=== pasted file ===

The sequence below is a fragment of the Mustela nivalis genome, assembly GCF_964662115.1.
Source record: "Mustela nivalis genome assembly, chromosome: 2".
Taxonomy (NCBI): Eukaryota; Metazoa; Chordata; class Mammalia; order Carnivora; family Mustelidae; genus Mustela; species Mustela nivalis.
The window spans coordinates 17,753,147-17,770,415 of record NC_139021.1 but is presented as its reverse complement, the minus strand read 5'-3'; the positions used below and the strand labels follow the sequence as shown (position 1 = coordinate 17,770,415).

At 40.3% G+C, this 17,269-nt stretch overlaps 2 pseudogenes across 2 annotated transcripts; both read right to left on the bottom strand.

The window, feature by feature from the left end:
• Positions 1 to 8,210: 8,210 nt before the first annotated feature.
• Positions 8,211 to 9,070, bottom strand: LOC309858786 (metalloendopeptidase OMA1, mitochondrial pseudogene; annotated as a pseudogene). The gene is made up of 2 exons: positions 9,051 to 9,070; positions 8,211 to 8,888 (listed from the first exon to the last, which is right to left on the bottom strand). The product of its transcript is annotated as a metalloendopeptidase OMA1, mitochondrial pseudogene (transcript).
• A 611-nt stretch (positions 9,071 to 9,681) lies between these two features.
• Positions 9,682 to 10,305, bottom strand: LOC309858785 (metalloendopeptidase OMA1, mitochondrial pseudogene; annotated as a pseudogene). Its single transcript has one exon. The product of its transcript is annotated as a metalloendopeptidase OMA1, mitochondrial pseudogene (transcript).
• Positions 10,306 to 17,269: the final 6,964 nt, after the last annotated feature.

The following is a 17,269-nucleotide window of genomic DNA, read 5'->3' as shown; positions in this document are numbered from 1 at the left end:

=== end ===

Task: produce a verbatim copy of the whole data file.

The sequence below is a fragment of the Mustela nivalis genome, assembly GCF_964662115.1.
Source record: "Mustela nivalis genome assembly, chromosome: 2".
Taxonomy (NCBI): Eukaryota; Metazoa; Chordata; class Mammalia; order Carnivora; family Mustelidae; genus Mustela; species Mustela nivalis.
The window spans coordinates 17,753,147-17,770,415 of record NC_139021.1 but is presented as its reverse complement, the minus strand read 5'-3'; the positions used below and the strand labels follow the sequence as shown (position 1 = coordinate 17,770,415).

At 40.3% G+C, this 17,269-nt stretch overlaps 2 pseudogenes across 2 annotated transcripts; both read right to left on the bottom strand.

The window, feature by feature from the left end:
• Positions 1 to 8,210: 8,210 nt before the first annotated feature.
• Positions 8,211 to 9,070, bottom strand: LOC309858786 (metalloendopeptidase OMA1, mitochondrial pseudogene; annotated as a pseudogene). The gene is made up of 2 exons: positions 9,051 to 9,070; positions 8,211 to 8,888 (listed from the first exon to the last, which is right to left on the bottom strand). The product of its transcript is annotated as a metalloendopeptidase OMA1, mitochondrial pseudogene (transcript).
• A 611-nt stretch (positions 9,071 to 9,681) lies between these two features.
• Positions 9,682 to 10,305, bottom strand: LOC309858785 (metalloendopeptidase OMA1, mitochondrial pseudogene; annotated as a pseudogene). Its single transcript has one exon. The product of its transcript is annotated as a metalloendopeptidase OMA1, mitochondrial pseudogene (transcript).
• Positions 10,306 to 17,269: the final 6,964 nt, after the last annotated feature.

The following is a 17,269-nucleotide window of genomic DNA, read 5'->3' as shown; positions in this document are numbered from 1 at the left end: